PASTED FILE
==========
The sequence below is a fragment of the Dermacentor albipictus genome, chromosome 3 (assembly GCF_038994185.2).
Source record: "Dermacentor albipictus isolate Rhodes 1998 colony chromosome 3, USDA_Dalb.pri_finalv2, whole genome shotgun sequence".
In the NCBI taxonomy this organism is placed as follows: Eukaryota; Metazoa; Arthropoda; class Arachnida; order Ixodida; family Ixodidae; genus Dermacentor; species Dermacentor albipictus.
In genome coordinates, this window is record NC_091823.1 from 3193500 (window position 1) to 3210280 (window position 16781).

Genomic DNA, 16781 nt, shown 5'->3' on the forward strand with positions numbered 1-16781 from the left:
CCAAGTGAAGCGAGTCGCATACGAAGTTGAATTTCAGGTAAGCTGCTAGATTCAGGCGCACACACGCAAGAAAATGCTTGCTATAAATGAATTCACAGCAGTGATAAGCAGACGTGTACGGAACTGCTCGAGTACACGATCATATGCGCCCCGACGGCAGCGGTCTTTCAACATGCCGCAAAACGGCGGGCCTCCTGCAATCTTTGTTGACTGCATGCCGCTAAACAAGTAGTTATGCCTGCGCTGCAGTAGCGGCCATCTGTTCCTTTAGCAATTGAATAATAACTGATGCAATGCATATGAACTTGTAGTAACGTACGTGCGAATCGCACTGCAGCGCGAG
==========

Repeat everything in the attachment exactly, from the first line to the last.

The sequence below is a fragment of the Dermacentor albipictus genome, chromosome 3 (assembly GCF_038994185.2).
Source record: "Dermacentor albipictus isolate Rhodes 1998 colony chromosome 3, USDA_Dalb.pri_finalv2, whole genome shotgun sequence".
In the NCBI taxonomy this organism is placed as follows: Eukaryota; Metazoa; Arthropoda; class Arachnida; order Ixodida; family Ixodidae; genus Dermacentor; species Dermacentor albipictus.
In genome coordinates, this window is record NC_091823.1 from 3193500 (window position 1) to 3210280 (window position 16781).

Genomic DNA, 16781 nt, shown 5'->3' on the forward strand with positions numbered 1-16781 from the left:
CCAAGTGAAGCGAGTCGCATACGAAGTTGAATTTCAGGTAAGCTGCTAGATTCAGGCGCACACACGCAAGAAAATGCTTGCTATAAATGAATTCACAGCAGTGATAAGCAGACGTGTACGGAACTGCTCGAGTACACGATCATATGCGCCCCGACGGCAGCGGTCTTTCAACATGCCGCAAAACGGCGGGCCTCCTGCAATCTTTGTTGACTGCATGCCGCTAAACAAGTAGTTATGCCTGCGCTGCAGTAGCGGCCATCTGTTCCTTTAGCAATTGAATAATAACTGATGCAATGCATATGAACTTGTAGTAACGTACGTGCGAATCGCACTGCAGCGCGAG